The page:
>
> - These are stored in a registry.
> - When we come across an extension, we look it up in the registry and
> either bind or ignore it.
> - Every model object has an "Extensions" collection, which can be
> queried by type, to see if that extension data was present.
>
>
> (Note: this has mostly been tested with the XML)
>
> The nice thing about this is that a consumer of the library can write a
> binding for an extension, and register it with the client library, and "it
> just works". So, even if you have a private extension, which you tell
> nobody about and run only on your private cloud, you can use it with the
> stock Java library.
>
> Now, how you would do something that awesome in Python, I don't know ;-)
>

Probably the same way. I would use setuptools entry points to map namespace
prefixes to the class, so the client could load the handler automatically
when it encounters data it does not recognize.


>
> Justin
>
>
>
>
> On Fri, Apr 13, 2012 at 11:53 AM, Caitlin Bestler <
> Caitlin.Bestler [at] nexenta> wrote:
>
>> The argument that XML has better extensibility than JSON isn't very
>> convincing to my ears.
>>
>> I'm an old war horse, and recall extending message formats in ANSI C so
>> as to maintain backwards
>> compatibility with existing clients (by versioning the struct name itself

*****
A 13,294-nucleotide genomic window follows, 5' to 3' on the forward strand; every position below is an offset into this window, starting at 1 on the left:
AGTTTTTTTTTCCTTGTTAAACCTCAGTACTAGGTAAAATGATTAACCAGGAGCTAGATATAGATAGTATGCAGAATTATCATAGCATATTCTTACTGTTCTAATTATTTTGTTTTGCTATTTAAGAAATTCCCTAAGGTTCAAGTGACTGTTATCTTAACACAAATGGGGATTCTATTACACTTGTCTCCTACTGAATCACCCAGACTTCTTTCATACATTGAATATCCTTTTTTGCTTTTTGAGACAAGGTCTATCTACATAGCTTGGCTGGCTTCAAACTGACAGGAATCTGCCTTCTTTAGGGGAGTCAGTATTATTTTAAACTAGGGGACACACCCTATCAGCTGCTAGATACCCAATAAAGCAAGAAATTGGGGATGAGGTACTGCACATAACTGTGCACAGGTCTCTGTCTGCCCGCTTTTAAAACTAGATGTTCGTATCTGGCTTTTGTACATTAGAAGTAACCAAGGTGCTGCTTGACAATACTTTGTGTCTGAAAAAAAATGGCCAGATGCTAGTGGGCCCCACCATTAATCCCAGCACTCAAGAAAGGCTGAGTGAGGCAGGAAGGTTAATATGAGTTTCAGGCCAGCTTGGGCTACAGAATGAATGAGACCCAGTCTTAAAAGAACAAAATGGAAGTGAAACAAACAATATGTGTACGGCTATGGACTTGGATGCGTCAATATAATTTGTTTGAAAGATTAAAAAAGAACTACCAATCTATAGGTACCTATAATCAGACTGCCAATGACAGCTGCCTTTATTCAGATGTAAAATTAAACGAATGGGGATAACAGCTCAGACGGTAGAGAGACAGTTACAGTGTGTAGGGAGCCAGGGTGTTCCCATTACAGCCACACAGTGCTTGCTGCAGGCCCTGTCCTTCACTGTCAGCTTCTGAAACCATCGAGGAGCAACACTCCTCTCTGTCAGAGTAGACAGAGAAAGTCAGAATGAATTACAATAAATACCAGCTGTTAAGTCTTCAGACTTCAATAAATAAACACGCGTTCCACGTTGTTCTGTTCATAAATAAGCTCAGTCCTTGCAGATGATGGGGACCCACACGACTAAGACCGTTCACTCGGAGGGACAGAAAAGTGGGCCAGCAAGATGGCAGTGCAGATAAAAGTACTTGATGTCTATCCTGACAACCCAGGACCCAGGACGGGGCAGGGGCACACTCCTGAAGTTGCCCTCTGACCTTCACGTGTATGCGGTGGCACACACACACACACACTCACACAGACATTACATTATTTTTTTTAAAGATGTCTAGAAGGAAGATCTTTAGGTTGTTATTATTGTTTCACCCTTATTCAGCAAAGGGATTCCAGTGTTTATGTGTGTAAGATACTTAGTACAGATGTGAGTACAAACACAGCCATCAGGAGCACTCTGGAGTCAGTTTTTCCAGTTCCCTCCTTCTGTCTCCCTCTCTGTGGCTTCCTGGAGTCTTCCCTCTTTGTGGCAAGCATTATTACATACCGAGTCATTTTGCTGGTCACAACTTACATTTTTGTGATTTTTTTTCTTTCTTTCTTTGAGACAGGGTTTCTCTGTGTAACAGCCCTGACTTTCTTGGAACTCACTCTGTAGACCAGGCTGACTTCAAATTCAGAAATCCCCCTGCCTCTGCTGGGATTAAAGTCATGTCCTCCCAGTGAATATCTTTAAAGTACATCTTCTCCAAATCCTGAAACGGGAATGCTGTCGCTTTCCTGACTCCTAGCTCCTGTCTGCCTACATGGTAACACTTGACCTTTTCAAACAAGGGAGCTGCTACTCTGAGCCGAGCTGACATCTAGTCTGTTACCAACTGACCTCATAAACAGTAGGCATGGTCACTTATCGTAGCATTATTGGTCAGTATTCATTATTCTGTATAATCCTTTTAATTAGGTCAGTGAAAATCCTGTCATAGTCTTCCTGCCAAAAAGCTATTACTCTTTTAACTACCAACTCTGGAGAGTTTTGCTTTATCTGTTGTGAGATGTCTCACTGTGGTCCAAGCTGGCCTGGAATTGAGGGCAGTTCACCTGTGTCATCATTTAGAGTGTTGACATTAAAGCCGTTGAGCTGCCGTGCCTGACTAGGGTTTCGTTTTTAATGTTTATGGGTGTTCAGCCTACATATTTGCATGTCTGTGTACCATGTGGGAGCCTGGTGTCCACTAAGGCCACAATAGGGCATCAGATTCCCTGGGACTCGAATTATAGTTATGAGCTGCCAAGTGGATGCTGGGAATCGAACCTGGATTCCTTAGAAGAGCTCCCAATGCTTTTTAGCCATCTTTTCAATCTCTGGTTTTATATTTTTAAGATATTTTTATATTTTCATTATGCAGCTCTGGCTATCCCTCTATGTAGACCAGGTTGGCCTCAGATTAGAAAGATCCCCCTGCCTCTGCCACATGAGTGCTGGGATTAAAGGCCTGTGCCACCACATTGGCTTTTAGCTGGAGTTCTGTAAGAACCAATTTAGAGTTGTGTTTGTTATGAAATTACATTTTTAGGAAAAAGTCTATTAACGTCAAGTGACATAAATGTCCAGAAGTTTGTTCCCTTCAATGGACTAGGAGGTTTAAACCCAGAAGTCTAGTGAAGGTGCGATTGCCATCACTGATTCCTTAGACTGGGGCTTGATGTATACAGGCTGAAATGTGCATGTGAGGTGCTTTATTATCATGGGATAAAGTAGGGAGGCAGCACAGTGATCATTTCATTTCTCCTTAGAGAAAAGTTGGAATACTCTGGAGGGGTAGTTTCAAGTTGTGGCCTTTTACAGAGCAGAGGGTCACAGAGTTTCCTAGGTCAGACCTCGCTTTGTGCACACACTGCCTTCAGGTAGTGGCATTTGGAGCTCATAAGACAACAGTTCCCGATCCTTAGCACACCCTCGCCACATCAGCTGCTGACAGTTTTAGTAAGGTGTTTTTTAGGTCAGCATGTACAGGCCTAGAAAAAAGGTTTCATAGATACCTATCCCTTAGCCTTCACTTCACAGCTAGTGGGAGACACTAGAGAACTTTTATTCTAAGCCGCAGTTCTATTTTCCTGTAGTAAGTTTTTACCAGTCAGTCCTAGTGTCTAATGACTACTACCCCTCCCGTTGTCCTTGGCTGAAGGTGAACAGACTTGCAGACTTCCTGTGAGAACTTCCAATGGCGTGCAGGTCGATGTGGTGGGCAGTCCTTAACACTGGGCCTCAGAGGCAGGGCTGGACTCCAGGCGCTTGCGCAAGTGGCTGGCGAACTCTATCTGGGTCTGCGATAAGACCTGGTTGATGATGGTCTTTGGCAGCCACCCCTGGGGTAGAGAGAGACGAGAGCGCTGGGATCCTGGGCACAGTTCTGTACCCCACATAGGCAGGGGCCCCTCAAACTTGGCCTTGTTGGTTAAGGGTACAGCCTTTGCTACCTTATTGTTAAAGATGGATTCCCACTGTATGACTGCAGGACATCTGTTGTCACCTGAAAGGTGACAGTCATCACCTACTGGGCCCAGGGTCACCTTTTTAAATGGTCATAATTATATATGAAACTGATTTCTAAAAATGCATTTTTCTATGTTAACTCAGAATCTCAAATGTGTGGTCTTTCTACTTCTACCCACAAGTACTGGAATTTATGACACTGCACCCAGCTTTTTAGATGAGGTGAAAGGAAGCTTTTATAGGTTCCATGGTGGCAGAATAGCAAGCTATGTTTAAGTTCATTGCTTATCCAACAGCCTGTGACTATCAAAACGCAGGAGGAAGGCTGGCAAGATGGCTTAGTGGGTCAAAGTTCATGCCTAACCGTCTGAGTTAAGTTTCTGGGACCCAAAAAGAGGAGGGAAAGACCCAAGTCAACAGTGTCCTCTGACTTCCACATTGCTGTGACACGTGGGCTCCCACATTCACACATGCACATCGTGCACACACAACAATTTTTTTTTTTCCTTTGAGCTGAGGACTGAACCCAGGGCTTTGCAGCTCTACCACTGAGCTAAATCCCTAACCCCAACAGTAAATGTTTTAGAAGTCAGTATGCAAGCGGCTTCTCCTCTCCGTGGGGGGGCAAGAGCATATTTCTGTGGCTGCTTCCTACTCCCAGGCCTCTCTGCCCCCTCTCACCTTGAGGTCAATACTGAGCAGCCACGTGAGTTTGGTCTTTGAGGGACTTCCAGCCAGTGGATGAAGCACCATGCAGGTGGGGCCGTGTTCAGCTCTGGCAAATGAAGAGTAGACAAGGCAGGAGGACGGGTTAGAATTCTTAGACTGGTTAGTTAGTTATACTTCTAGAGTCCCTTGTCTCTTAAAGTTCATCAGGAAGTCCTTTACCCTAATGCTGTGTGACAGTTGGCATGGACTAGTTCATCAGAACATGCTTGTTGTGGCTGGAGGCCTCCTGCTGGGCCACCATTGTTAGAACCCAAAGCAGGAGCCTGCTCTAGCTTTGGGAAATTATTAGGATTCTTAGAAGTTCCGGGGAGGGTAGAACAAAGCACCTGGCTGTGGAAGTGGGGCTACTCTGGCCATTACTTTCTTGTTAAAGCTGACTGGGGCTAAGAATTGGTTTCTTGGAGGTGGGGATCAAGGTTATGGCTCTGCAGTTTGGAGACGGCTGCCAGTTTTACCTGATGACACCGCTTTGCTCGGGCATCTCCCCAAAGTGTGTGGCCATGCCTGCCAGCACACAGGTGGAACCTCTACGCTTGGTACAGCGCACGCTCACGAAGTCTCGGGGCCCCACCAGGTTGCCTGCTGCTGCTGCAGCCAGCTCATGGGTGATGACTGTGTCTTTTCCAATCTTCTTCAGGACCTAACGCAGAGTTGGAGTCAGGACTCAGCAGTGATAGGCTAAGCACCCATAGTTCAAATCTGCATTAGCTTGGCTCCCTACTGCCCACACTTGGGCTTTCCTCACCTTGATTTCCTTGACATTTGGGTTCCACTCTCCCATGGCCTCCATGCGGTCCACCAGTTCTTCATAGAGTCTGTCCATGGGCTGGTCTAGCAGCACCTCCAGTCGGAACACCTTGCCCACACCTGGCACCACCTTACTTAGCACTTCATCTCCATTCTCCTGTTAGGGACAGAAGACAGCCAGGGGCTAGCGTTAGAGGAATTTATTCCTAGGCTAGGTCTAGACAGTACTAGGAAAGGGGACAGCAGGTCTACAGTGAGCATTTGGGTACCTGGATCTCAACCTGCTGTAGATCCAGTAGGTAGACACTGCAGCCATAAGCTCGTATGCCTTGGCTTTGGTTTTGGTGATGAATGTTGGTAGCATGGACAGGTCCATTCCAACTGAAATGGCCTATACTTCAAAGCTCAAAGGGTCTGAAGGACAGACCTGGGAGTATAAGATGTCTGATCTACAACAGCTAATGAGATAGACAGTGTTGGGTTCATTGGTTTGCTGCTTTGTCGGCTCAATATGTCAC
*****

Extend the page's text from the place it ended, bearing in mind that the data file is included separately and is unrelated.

>> and always keeping the same
>> fields up front).
>>
>> If this problem could be solved in ANSI C, the solutions available to
>> Python with JSON can only be better.
>>
>>
>> _______________________________________________
>> Mailing list: https://launchpad.net/~openstack
>> Post to : openstack [at] lists
>> Unsubscribe : https://launchpad.net/~openstack
>> More help : https://help.launchpad.net/ListHelp
>>
>
>
> _______________________________________________
> Mailing list: https://launchpad.net/~openstack
> Post to : openstack [at] lists
> Unsubscribe : https://launchpad.net/~openstack
> More help : https://help.launchpad.net/ListHelp
>
>


justin at fathomdb

Apr 14, 2012, 7:46 AM

Post #13 of 15 (576 views)
Permalink
Re: Just JSON, and extensibility [In reply to]

>
>
>> - Each (known) extension has its own strongly-typed model object.
>>
>>
> Does that mean that an extension cannot add properties to an existing
> object (such as adding a new attribute an Image), or just that all of those
> properties will be an a nested object (such as
> Image.my_extension.my_attribute)?
>

Good point - I should clarify... I'm not using the standard Java XML
binding code here, because they would require a wrapping object. It's
using custom code to do the binding whenever data from a different
namespace is encountered, although it uses the standard JAXB annotations to
guide it. From the user's point of view, "it just works"; the
implementation is not as nice :-)

Because we're not wrapping our extensions in their own elements, I didn't
know how to get the standard tooling to work with it anyway. Interesting
data-point for the "standard tools" argument...


> Now, how you would do something that awesome in Python, I don't know ;-)
>>
>
> Probably the same way. I would use setuptools entry points to map
> namespace prefixes to the class, so the client could load the handler
> automatically when it encounters data it does not recognize.
>

Yes - I should have said "dictionary" rather than "registry"! Are you
doing this in python-novaclient? Awesome!


doug.hellmann at dreamhost

Apr 14, 2012, 1:46 PM

Post #14 of 15 (575 views)
Permalink
Re: Just JSON, and extensibility [In reply to]

On Sat, Apr 14, 2012 at 10:46 AM, Justin Santa Barbara
<justin [at] fathomdb>wrote:

>
>>> - Each (known) extension has its own strongly-typed model object.
>>>
>>>